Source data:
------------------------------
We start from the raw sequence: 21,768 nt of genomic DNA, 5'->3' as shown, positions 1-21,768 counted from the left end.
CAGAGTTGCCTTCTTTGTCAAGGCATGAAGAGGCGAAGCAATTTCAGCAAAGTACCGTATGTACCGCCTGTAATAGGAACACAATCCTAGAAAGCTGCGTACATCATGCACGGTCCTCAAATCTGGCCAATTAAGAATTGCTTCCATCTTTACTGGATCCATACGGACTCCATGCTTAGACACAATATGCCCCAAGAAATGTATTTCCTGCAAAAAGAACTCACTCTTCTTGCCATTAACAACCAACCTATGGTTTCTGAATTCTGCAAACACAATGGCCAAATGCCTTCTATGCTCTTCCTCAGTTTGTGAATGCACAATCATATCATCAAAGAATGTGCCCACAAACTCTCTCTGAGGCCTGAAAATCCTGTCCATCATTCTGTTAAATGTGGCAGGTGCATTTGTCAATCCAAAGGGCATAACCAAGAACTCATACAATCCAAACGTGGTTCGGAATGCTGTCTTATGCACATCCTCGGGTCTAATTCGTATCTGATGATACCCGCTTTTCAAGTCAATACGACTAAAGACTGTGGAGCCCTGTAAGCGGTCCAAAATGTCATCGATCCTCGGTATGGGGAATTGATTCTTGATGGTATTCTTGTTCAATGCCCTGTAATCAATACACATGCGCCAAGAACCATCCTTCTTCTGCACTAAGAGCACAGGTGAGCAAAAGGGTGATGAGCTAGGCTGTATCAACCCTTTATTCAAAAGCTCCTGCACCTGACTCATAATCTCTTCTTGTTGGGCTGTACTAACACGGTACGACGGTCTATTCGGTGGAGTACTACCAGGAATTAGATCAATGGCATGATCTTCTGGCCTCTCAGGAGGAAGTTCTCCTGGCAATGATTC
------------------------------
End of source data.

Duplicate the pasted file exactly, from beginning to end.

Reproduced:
We start from the raw sequence: 21,768 nt of genomic DNA, 5'->3' as shown, positions 1-21,768 counted from the left end.
CAGAGTTGCCTTCTTTGTCAAGGCATGAAGAGGCGAAGCAATTTCAGCAAAGTACCGTATGTACCGCCTGTAATAGGAACACAATCCTAGAAAGCTGCGTACATCATGCACGGTCCTCAAATCTGGCCAATTAAGAATTGCTTCCATCTTTACTGGATCCATACGGACTCCATGCTTAGACACAATATGCCCCAAGAAATGTATTTCCTGCAAAAAGAACTCACTCTTCTTGCCATTAACAACCAACCTATGGTTTCTGAATTCTGCAAACACAATGGCCAAATGCCTTCTATGCTCTTCCTCAGTTTGTGAATGCACAATCATATCATCAAAGAATGTGCCCACAAACTCTCTCTGAGGCCTGAAAATCCTGTCCATCATTCTGTTAAATGTGGCAGGTGCATTTGTCAATCCAAAGGGCATAACCAAGAACTCATACAATCCAAACGTGGTTCGGAATGCTGTCTTATGCACATCCTCGGGTCTAATTCGTATCTGATGATACCCGCTTTTCAAGTCAATACGACTAAAGACTGTGGAGCCCTGTAAGCGGTCCAAAATGTCATCGATCCTCGGTATGGGGAATTGATTCTTGATGGTATTCTTGTTCAATGCCCTGTAATCAATACACATGCGCCAAGAACCATCCTTCTTCTGCACTAAGAGCACAGGTGAGCAAAAGGGTGATGAGCTAGGCTGTATCAACCCTTTATTCAAAAGCTCCTGCACCTGACTCATAATCTCTTCTTGTTGGGCTGTACTAACACGGTACGACGGTCTATTCGGTGGAGTACTACCAGGAATTAGATCAATGGCATGATCTTCTGGCCTCTCAGGAGGAAGTTCTCCTGGCAATGATTC